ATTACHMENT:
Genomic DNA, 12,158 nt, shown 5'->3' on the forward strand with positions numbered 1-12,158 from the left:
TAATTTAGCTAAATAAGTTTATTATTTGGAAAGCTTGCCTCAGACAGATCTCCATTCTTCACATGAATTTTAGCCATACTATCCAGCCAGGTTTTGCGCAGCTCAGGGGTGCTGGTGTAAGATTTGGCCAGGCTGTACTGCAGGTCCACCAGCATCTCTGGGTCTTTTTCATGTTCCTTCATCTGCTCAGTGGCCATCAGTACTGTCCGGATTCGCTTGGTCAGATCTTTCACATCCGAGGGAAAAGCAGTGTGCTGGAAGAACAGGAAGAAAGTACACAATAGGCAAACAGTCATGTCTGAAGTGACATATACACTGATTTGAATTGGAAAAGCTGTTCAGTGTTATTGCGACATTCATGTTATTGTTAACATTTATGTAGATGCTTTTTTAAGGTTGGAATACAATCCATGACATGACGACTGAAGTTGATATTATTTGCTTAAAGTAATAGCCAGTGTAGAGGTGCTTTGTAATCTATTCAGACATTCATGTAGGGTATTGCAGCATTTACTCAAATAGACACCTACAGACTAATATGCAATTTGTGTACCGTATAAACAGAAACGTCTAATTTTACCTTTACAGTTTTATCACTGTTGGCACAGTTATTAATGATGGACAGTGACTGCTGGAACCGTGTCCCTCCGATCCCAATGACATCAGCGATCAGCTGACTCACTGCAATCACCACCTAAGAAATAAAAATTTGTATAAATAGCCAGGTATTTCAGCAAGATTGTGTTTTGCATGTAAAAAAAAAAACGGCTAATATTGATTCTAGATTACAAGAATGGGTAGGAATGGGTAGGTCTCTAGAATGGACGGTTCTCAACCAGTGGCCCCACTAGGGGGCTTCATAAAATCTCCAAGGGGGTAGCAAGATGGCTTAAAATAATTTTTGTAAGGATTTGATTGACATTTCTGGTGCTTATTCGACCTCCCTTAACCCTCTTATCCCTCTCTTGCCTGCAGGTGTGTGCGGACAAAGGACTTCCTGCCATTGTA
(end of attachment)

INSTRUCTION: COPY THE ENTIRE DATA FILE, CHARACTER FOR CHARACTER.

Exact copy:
Genomic DNA, 12,158 nt, shown 5'->3' on the forward strand with positions numbered 1-12,158 from the left:
TAATTTAGCTAAATAAGTTTATTATTTGGAAAGCTTGCCTCAGACAGATCTCCATTCTTCACATGAATTTTAGCCATACTATCCAGCCAGGTTTTGCGCAGCTCAGGGGTGCTGGTGTAAGATTTGGCCAGGCTGTACTGCAGGTCCACCAGCATCTCTGGGTCTTTTTCATGTTCCTTCATCTGCTCAGTGGCCATCAGTACTGTCCGGATTCGCTTGGTCAGATCTTTCACATCCGAGGGAAAAGCAGTGTGCTGGAAGAACAGGAAGAAAGTACACAATAGGCAAACAGTCATGTCTGAAGTGACATATACACTGATTTGAATTGGAAAAGCTGTTCAGTGTTATTGCGACATTCATGTTATTGTTAACATTTATGTAGATGCTTTTTTAAGGTTGGAATACAATCCATGACATGACGACTGAAGTTGATATTATTTGCTTAAAGTAATAGCCAGTGTAGAGGTGCTTTGTAATCTATTCAGACATTCATGTAGGGTATTGCAGCATTTACTCAAATAGACACCTACAGACTAATATGCAATTTGTGTACCGTATAAACAGAAACGTCTAATTTTACCTTTACAGTTTTATCACTGTTGGCACAGTTATTAATGATGGACAGTGACTGCTGGAACCGTGTCCCTCCGATCCCAATGACATCAGCGATCAGCTGACTCACTGCAATCACCACCTAAGAAATAAAAATTTGTATAAATAGCCAGGTATTTCAGCAAGATTGTGTTTTGCATGTAAAAAAAAAAACGGCTAATATTGATTCTAGATTACAAGAATGGGTAGGAATGGGTAGGTCTCTAGAATGGACGGTTCTCAACCAGTGGCCCCACTAGGGGGCTTCATAAAATCTCCAAGGGGGTAGCAAGATGGCTTAAAATAATTTTTGTAAGGATTTGATTGACATTTCTGGTGCTTATTCGACCTCCCTTAACCCTCTTATCCCTCTCTTGCCTGCAGGTGTGTGCGGACAAAGGACTTCCTGCCATTGTA